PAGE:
Scottish National Dictionary (1700–)

Hide Quotations Hide Etymology Cite this entry

BOUN', BOUN, Bound, n. [bun]

1. “Extent, width” (Abd.9, Kcb.9 1935). [bun] Ayr. 1885 R. Lawson Maybole Past and Pres. 76:
Its hooses may no be sae stately as mony, Its streets and its lanes may be narrow in boun'.

2. In pl.

(1) A district, the stretch of land enclosed within certain boundaries. See Boons. Mearns 1819 J. Burness Plays, Poems, etc. 146:
A cunning knave, . . . Strove what he could sic tales to vent, To get the bounds for little rent.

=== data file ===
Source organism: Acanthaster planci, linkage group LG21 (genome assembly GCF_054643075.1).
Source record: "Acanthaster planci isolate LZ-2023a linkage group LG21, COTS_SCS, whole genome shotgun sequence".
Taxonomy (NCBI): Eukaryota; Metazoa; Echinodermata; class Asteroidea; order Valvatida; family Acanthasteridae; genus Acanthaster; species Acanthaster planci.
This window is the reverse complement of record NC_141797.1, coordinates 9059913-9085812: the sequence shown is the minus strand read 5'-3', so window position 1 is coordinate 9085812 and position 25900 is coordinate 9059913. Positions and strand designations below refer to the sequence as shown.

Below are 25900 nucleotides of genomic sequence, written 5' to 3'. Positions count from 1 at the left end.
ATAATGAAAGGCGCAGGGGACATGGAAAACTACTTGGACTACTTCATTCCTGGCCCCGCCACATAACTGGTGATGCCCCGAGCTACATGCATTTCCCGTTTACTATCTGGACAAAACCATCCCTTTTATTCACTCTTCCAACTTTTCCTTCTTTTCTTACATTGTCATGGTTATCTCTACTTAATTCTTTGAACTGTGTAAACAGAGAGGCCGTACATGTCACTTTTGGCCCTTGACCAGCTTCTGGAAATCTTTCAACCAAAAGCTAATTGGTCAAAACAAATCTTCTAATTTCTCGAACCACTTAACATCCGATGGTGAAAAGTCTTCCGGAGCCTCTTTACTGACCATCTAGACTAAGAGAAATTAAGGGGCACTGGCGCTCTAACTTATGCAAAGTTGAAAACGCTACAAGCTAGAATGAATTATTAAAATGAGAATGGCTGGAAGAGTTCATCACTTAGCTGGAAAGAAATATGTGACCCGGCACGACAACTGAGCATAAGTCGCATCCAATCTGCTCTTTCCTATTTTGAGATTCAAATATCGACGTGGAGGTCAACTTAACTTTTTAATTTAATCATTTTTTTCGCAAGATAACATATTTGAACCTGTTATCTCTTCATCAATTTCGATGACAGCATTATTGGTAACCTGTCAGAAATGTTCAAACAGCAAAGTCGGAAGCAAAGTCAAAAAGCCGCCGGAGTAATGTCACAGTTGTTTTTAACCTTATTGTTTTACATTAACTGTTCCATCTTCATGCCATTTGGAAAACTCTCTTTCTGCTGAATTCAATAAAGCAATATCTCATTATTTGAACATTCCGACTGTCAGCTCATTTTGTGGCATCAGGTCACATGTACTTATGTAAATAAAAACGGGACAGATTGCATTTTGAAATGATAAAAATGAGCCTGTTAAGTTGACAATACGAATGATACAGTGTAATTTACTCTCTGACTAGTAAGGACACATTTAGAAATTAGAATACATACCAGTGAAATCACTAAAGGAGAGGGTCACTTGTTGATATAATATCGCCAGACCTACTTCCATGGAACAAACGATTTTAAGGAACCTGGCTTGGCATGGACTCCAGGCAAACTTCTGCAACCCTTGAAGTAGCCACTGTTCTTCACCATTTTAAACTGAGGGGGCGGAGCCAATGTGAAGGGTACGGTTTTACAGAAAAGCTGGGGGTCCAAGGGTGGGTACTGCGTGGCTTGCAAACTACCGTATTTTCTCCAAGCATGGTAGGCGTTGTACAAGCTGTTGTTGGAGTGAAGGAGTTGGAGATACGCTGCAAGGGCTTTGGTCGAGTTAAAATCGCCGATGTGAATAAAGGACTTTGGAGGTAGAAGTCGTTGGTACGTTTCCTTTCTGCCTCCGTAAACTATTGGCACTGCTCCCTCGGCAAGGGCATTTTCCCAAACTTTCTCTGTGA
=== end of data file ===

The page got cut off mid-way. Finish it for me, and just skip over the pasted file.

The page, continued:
Hdg. 1892 J. Lumsden Sheep-head, etc. 143; Ayr.8 1935:
Lord — lord, to see the country loons; They swarmed like bees owre a' his bouns.

(2) Limits of the body; hence size. Ayr. 1912 G. Cunningham Verse, Maistly in the Doric 140:
Ye've nayther boun's nor girth To haud your ain wi' men.

[See etym. note to Bound-road.]

You may wish to vary the format shown below depending on the citation style used.

"Boun' n.". Dictionary of the Scots Language. 2004. Scottish Language Dictionaries Ltd. Accessed 26 Jul 2021 <>



Try an Advanced Search

Browse SND: